The Importance Of Being Earnest And Dr. Jekyll And Mr. Hyde

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One’s personal identity what either allows or inhibits one from interacting with society in its entirety. However, the societal class in which a character was born, or thrust, into is of as much importance, if not more, as a character’s personal sense of self. Both Oscar Wilde’s, “The Importance of Being Earnest” and Robert Louis Stevenson’s, “The Strange Case of Dr. Jekyll and Mr. Hyde” develop themes around the central ideology of self-identity versus how an entire society views the individual. “The Importance of Being Earnest” is a sharp, satirical play that quickly and effectively points out the flaws and hypocrisy of the wealthy upper class as the focus remains largely on how society views and, therefore, forms opinions of the individual. The Victorian Age serves as a shining example of society’s upper class and their infatuation with themselves. It can be noted that in the play, the characters that belong to the lower-class, such as Lane offer the same wit and sharpness that the high-society characters do, therefore subtly suggesting that the two classes are not such polar opposites. Each of the upper-class characters state clearly what they are thinking, a right they believe they have inherited along with their wealth as they …show more content…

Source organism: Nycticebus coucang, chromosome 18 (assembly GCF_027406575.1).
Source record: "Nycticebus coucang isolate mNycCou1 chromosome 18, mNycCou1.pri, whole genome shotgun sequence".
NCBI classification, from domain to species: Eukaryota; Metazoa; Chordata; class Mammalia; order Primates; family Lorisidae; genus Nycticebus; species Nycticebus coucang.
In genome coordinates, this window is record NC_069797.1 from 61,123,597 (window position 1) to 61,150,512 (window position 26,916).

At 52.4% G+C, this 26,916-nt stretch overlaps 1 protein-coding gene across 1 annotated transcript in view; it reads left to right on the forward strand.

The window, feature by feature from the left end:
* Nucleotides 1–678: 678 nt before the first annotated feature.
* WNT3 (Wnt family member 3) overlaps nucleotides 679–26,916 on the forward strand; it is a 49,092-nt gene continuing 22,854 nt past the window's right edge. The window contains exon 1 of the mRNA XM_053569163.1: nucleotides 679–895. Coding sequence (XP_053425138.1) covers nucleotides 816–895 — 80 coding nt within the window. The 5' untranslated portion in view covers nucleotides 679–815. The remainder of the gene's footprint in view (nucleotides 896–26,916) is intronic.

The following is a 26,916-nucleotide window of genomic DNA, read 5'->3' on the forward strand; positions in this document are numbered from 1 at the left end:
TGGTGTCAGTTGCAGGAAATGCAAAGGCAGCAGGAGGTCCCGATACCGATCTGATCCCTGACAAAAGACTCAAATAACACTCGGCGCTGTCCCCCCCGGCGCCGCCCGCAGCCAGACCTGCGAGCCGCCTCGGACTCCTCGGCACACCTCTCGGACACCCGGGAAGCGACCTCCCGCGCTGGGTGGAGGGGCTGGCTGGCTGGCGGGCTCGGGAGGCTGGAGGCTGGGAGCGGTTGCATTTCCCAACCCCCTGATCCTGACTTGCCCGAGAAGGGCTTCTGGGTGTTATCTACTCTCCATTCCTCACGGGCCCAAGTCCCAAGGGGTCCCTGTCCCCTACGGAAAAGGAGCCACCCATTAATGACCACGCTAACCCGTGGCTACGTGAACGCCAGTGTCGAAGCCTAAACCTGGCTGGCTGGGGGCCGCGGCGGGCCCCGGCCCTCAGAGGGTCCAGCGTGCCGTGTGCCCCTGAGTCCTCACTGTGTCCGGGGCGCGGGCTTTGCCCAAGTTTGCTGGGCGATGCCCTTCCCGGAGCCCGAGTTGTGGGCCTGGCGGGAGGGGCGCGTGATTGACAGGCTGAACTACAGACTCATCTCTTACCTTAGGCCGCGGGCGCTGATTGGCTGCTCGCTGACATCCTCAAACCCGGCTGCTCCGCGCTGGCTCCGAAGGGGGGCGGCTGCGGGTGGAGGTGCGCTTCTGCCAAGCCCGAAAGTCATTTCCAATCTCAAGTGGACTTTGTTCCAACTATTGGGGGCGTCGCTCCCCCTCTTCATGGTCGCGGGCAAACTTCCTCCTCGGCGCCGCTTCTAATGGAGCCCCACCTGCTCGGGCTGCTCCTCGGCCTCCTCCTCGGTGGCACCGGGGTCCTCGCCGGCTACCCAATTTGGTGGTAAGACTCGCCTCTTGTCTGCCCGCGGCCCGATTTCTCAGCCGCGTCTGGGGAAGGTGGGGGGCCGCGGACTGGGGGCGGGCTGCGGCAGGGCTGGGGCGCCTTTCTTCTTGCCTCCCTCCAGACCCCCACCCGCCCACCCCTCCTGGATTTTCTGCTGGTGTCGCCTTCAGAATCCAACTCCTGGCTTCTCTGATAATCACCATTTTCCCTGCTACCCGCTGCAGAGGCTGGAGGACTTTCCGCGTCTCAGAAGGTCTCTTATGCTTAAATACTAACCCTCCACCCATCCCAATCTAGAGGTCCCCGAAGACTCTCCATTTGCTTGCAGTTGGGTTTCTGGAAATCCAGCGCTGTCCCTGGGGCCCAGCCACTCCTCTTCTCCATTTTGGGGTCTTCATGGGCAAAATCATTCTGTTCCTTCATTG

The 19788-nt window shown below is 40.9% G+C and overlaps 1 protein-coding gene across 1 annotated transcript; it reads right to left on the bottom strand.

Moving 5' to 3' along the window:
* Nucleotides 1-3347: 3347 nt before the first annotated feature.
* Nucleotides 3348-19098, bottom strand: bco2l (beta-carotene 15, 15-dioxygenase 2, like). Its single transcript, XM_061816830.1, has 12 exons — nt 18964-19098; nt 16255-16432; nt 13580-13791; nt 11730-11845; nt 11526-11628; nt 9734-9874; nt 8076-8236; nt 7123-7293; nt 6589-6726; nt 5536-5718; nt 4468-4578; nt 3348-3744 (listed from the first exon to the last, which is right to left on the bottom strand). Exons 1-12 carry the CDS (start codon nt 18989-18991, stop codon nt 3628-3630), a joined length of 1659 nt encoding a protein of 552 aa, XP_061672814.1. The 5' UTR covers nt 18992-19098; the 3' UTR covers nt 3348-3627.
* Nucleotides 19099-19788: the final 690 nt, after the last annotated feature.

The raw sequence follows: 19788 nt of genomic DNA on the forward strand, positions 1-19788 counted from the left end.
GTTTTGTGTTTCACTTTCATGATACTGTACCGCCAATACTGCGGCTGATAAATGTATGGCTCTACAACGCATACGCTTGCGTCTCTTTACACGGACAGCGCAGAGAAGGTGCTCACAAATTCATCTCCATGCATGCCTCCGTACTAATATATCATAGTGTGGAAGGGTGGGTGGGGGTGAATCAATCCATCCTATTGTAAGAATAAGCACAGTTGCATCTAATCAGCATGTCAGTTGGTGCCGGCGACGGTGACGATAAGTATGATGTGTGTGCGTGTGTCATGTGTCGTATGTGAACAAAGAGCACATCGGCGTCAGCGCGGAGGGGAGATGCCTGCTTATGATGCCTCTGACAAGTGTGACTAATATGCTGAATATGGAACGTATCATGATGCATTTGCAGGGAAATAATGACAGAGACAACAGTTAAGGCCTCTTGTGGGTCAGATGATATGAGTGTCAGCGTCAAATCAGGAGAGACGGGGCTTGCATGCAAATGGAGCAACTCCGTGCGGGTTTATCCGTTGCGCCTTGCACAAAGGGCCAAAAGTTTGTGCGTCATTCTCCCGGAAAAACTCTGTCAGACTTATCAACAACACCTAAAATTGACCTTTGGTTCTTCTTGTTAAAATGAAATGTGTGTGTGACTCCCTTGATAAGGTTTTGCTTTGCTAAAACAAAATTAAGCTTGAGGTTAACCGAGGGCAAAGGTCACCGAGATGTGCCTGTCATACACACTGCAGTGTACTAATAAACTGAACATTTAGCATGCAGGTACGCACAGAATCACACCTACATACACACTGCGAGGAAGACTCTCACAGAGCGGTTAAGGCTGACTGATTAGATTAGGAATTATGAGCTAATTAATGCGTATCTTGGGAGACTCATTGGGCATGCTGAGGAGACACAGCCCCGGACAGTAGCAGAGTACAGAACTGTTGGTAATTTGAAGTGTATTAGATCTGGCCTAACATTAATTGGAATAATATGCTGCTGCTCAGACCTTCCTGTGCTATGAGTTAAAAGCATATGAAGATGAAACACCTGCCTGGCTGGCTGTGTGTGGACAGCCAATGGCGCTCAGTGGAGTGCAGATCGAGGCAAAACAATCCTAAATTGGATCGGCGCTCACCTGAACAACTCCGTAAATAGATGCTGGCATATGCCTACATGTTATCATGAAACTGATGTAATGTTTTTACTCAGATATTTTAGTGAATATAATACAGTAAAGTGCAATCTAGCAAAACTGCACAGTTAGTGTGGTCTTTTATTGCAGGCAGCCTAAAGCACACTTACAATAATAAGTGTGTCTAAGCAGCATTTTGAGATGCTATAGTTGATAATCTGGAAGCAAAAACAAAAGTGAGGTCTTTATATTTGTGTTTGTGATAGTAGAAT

Whereas Stevenson suggests that inside each individual are the two warring sides of society: the base, primal nature of humanity reflected in the lower class—the “bad”—and the composed, but oftentimes a mask of high society—“the good”. Just as Wilde uses satire to draw attention to the sameness of both classes, Robert Louis Stevenson uses a sinister approach as he portrays a eventual madman who tried to become both sides of himself fully as he sought to fully realize his personal

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